If your brand remains static, you’re in for a world of pain. Instead, we want to evolve, and never stop.
Because if you don’t evolve, you get trapped in a lower stage of creator development.
Let’s walk through how to recreate yourself (for the sake of business).
1) Map Your Ideal Future
How is your story going to end?
Will it result in peace, health, and fulfilling work? Or do you have no idea?
Your story is what sets your personal brand apart.
If you don’t have a vision for your future, how are you going to self-educate and execute in a conducive direction?
Sit with this and think.
We will come back to it in step 3.
2) Intelligent Imitation
When you take stuff from one writer it’s plagiarism, but when you take from many writers it’s called research. – Wilson Mizner
My voice is a combination of the voices I love.
My brand design is a combination of the colors, feel, and style I’ve grown to like over time.
My products, website, and landing pages were made by taking the best from everyone else.
A color here, button there, tone shift there, and other minor distinctions.
I’m not talking about a few big things that make you look like a copy cat. I’m talking about every single minor distinction. This compounds with time.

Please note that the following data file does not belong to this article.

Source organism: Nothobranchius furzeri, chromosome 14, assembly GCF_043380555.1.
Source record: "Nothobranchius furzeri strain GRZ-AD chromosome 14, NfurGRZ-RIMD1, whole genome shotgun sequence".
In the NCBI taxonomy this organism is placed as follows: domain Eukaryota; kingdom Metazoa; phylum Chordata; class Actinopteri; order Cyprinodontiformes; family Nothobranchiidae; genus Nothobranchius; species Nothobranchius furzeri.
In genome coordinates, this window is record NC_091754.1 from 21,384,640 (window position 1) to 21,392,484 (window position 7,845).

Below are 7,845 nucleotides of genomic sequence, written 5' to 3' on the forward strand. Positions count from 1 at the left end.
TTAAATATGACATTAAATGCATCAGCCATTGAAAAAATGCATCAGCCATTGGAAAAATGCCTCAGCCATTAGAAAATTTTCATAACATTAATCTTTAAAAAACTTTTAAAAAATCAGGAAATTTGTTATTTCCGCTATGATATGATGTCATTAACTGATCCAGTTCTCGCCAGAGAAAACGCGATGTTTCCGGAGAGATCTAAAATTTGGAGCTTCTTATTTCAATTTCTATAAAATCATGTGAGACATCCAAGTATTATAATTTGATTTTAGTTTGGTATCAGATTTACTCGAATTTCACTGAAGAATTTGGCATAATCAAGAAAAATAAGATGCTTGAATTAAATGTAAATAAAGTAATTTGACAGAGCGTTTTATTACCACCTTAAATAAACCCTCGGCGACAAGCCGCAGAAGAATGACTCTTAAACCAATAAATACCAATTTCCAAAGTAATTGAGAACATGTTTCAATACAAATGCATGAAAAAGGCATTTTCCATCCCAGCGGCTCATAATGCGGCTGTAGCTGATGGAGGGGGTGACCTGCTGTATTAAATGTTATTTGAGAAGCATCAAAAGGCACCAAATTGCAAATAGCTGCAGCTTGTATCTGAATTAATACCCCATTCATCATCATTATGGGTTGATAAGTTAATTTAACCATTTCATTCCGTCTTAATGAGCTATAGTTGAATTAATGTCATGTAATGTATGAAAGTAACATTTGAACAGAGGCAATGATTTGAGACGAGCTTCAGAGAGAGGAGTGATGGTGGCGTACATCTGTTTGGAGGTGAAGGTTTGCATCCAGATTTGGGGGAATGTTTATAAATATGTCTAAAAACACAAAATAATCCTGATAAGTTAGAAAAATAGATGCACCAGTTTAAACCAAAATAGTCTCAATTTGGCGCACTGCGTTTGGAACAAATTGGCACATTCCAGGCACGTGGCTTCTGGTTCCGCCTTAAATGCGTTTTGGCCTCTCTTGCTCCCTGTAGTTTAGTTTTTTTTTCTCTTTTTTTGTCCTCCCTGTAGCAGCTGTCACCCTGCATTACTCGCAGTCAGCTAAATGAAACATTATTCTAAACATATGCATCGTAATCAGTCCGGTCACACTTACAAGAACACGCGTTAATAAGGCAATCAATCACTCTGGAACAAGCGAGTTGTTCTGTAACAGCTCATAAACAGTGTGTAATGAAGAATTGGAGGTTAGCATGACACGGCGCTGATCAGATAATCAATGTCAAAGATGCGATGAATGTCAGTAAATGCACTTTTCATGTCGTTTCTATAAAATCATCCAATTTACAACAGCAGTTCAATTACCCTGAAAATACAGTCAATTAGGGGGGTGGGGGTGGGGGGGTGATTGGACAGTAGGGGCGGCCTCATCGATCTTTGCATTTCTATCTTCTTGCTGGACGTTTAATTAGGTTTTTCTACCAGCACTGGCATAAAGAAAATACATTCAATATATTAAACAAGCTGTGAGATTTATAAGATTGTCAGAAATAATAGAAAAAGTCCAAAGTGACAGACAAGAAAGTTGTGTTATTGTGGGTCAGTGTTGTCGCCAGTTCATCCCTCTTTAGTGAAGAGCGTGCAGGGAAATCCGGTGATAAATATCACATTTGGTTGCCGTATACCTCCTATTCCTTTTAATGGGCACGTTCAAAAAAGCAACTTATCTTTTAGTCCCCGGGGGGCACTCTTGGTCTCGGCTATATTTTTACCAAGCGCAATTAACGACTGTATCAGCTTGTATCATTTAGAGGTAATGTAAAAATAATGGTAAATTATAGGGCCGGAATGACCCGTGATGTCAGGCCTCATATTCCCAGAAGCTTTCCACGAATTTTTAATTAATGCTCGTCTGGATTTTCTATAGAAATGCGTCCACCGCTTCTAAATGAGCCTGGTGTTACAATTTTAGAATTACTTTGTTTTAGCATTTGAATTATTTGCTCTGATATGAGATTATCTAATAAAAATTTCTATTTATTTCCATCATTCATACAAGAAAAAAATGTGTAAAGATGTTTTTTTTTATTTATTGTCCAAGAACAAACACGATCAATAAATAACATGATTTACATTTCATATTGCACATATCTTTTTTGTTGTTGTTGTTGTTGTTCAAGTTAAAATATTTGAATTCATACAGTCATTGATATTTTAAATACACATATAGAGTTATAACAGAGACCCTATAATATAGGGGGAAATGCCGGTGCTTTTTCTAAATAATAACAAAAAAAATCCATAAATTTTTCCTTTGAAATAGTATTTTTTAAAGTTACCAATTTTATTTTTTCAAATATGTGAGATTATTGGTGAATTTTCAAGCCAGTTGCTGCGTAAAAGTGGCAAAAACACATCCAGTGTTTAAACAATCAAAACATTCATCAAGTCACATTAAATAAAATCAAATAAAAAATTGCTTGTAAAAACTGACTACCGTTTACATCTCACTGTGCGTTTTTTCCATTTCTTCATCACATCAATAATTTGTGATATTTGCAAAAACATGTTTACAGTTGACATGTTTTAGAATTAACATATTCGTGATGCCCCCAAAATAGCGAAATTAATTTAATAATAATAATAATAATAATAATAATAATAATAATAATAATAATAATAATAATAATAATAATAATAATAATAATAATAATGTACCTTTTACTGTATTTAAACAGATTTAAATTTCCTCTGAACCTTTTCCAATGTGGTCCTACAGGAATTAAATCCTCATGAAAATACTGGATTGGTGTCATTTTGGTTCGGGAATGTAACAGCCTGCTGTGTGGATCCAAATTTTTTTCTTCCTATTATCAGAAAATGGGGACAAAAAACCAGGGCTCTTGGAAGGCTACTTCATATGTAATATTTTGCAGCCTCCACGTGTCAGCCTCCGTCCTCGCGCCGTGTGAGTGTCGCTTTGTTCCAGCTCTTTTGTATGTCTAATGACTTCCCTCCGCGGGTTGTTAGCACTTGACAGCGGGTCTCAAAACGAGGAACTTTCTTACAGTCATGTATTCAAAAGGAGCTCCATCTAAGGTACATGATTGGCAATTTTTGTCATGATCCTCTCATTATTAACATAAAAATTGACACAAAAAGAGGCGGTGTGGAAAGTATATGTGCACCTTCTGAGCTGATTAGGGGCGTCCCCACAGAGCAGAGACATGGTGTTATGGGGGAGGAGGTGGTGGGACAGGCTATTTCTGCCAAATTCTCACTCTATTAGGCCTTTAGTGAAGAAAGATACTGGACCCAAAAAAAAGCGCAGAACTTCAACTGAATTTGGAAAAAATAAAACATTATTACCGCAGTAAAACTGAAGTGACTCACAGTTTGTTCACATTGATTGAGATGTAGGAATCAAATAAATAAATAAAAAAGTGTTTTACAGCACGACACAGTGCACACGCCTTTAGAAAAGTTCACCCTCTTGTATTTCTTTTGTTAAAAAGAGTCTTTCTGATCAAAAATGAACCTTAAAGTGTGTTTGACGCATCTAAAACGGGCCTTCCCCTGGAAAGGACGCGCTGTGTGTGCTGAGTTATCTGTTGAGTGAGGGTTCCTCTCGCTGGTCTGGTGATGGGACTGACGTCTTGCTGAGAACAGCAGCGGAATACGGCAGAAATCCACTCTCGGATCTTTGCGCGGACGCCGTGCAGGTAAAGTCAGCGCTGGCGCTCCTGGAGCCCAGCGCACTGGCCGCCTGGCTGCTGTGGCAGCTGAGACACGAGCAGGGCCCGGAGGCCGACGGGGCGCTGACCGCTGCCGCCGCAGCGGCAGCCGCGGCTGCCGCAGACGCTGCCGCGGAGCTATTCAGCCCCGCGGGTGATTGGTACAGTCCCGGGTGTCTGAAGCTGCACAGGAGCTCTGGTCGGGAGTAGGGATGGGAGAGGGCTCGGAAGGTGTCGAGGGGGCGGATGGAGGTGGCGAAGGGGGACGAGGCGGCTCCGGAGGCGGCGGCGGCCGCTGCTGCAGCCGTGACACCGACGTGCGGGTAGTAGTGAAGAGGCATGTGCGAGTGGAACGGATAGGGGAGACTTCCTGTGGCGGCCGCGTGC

You do things “your own way” by taking the best from the people you aspire to be like and making it your own.
This works for any project, but here’s what you do:
- Write down the books that impacted you the most
- Write down the creators, authors, or public figures who’s style you love the most
- Immerse yourself in their work to condition your mind to think in that style
- Write down their tone, voice, and what makes them great
- Research their products, landing pages, and every detail about how they make an income
In short, create a tribe of mentors and exclusively consume their content for an extended period of time.
Become their best friends (in spirit).
Then, transfer your passion for what you do through spirit.
You won’t have to copy them if your subconscious mind pieces together their ideas into an original one.
You are a perspective vessel, and that is what makes you unique.
If you make it a habit to study every aspect of those you aspire to be like, good ideas will become automatic.
Then, execute on those ideas from your perspective.
Perspectives are goal oriented.
So, create from the perspective of trying to actualize your ideal future.
Some people write in their journal because their goal is mental clarity.
Some people write online because their goal is financial freedom.
What is your goal? And how do particular skills and interests help you get there?
3) Book To Brand Content
Every story has an ideal outcome, an end goal.
The path to this end goal is going to be filled with highs, lows, emotions, battles, mistakes, and solutions to be systemized.
Here’s how you turn your “self,” or brand into a niche that houses your content, products, and services:
- Treat your ideal future as the end goal of the story.
- Make note of your past, there are a select few pivotal moments that can be your starting point of the book.